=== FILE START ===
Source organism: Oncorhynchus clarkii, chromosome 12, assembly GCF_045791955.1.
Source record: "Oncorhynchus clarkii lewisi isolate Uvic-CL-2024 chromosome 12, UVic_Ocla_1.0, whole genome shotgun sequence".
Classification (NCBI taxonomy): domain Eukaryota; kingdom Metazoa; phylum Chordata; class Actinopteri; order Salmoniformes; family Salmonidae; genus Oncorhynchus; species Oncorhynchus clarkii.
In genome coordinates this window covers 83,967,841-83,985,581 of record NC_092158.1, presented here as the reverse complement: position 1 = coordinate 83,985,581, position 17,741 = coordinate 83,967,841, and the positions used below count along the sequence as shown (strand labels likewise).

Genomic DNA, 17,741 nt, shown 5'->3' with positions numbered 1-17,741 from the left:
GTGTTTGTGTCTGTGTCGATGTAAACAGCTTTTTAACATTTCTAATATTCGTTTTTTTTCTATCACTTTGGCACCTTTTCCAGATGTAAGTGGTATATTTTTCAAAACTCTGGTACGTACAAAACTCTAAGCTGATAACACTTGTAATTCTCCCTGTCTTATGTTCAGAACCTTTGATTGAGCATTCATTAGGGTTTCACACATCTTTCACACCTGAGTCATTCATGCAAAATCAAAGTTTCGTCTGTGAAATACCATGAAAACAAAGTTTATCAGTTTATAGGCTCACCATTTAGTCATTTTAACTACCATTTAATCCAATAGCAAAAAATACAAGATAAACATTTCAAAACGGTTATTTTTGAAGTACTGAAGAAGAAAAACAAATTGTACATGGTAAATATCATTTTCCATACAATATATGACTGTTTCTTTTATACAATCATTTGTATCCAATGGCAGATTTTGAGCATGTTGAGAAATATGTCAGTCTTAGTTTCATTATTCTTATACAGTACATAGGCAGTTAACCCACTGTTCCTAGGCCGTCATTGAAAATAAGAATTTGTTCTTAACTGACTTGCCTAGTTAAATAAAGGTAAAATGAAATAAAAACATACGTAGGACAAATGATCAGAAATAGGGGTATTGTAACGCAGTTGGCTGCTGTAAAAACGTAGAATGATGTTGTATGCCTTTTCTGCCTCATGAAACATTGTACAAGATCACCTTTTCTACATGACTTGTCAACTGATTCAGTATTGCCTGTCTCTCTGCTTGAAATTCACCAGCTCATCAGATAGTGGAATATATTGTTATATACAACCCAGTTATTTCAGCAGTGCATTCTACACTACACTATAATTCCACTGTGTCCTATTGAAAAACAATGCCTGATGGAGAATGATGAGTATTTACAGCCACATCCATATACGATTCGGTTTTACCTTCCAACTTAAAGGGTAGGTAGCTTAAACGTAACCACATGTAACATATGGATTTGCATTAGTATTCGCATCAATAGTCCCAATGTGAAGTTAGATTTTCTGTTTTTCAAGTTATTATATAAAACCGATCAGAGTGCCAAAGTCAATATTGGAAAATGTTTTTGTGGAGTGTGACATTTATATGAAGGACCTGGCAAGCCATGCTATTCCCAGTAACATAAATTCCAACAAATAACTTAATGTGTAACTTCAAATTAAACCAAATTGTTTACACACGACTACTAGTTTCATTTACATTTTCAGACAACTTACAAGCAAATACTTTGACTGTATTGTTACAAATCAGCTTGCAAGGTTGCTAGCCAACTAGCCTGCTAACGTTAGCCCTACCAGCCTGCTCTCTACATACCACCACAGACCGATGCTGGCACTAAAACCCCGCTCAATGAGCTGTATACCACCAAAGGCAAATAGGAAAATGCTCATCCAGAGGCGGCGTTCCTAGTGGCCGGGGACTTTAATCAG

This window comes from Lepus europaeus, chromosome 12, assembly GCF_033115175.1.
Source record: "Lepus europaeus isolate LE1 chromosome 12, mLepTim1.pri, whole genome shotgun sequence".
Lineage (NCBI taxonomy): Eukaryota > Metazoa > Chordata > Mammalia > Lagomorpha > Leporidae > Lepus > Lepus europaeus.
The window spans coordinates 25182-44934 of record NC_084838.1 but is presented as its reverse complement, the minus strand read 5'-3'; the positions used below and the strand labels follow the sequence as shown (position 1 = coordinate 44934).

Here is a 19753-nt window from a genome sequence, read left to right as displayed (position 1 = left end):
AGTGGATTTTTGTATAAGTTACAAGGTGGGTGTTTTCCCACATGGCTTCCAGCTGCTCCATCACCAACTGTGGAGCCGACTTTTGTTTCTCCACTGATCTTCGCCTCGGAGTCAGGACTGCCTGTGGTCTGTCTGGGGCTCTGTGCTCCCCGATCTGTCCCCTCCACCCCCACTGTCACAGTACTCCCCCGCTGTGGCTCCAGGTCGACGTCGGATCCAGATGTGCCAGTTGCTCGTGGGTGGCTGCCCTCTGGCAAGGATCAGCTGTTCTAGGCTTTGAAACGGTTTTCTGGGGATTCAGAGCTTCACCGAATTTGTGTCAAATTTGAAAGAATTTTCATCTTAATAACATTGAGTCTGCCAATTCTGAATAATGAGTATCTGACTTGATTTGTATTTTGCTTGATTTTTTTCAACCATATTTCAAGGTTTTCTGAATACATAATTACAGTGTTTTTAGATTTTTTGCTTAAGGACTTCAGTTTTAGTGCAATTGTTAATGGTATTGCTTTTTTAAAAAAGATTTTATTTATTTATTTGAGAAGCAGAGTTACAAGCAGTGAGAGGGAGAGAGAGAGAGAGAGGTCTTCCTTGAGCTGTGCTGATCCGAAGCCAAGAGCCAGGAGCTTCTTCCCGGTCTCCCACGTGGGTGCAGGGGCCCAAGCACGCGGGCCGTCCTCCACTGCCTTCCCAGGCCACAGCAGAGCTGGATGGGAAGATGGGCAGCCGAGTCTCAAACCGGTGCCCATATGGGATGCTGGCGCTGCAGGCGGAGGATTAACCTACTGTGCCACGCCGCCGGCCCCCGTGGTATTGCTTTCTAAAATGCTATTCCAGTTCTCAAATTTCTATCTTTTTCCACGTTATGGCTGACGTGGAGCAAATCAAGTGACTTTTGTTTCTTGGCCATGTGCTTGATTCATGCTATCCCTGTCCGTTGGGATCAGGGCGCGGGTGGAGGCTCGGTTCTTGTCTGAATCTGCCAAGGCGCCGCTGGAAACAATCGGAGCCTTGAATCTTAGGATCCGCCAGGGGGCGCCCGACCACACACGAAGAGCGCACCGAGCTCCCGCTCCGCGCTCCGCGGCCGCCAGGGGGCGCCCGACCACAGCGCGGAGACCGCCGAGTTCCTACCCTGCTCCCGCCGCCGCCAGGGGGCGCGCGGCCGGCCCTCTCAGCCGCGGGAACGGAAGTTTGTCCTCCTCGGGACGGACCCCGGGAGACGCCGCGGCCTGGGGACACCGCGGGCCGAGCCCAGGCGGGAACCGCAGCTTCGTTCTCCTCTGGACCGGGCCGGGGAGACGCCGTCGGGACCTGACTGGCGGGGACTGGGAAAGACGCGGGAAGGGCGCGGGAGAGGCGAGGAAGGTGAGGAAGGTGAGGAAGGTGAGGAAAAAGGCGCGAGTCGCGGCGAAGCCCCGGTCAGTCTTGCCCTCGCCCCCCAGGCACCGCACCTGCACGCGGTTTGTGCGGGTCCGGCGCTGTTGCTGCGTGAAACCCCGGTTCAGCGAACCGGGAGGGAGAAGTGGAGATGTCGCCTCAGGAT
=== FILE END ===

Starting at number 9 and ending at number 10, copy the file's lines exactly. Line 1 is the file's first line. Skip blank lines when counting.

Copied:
Lineage (NCBI taxonomy): Eukaryota > Metazoa > Chordata > Mammalia > Lagomorpha > Leporidae > Lepus > Lepus europaeus.
The window spans coordinates 25182-44934 of record NC_084838.1 but is presented as its reverse complement, the minus strand read 5'-3'; the positions used below and the strand labels follow the sequence as shown (position 1 = coordinate 44934).